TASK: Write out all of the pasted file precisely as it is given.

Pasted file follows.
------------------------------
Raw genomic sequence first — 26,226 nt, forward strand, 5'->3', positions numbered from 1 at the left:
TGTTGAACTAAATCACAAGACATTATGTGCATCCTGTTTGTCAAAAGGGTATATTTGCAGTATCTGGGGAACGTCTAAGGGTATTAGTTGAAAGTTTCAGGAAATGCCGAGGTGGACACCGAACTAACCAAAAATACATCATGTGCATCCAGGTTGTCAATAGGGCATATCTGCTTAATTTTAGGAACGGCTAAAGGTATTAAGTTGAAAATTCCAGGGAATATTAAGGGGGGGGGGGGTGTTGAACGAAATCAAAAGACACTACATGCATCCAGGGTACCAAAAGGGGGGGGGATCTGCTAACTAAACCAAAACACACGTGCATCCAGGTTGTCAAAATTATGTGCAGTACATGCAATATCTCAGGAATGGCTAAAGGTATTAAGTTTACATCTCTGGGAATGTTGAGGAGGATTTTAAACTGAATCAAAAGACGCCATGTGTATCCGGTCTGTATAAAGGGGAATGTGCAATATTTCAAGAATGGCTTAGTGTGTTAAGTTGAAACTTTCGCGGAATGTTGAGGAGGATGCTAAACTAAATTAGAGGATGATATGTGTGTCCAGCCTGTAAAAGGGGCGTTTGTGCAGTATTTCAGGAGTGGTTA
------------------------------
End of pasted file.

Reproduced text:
Raw genomic sequence first — 26,226 nt, forward strand, 5'->3', positions numbered from 1 at the left:
TGTTGAACTAAATCACAAGACATTATGTGCATCCTGTTTGTCAAAAGGGTATATTTGCAGTATCTGGGGAACGTCTAAGGGTATTAGTTGAAAGTTTCAGGAAATGCCGAGGTGGACACCGAACTAACCAAAAATACATCATGTGCATCCAGGTTGTCAATAGGGCATATCTGCTTAATTTTAGGAACGGCTAAAGGTATTAAGTTGAAAATTCCAGGGAATATTAAGGGGGGGGGGGGTGTTGAACGAAATCAAAAGACACTACATGCATCCAGGGTACCAAAAGGGGGGGGGATCTGCTAACTAAACCAAAACACACGTGCATCCAGGTTGTCAAAATTATGTGCAGTACATGCAATATCTCAGGAATGGCTAAAGGTATTAAGTTTACATCTCTGGGAATGTTGAGGAGGATTTTAAACTGAATCAAAAGACGCCATGTGTATCCGGTCTGTATAAAGGGGAATGTGCAATATTTCAAGAATGGCTTAGTGTGTTAAGTTGAAACTTTCGCGGAATGTTGAGGAGGATGCTAAACTAAATTAGAGGATGATATGTGTGTCCAGCCTGTAAAAGGGGCGTTTGTGCAGTATTTCAGGAGTGGTTA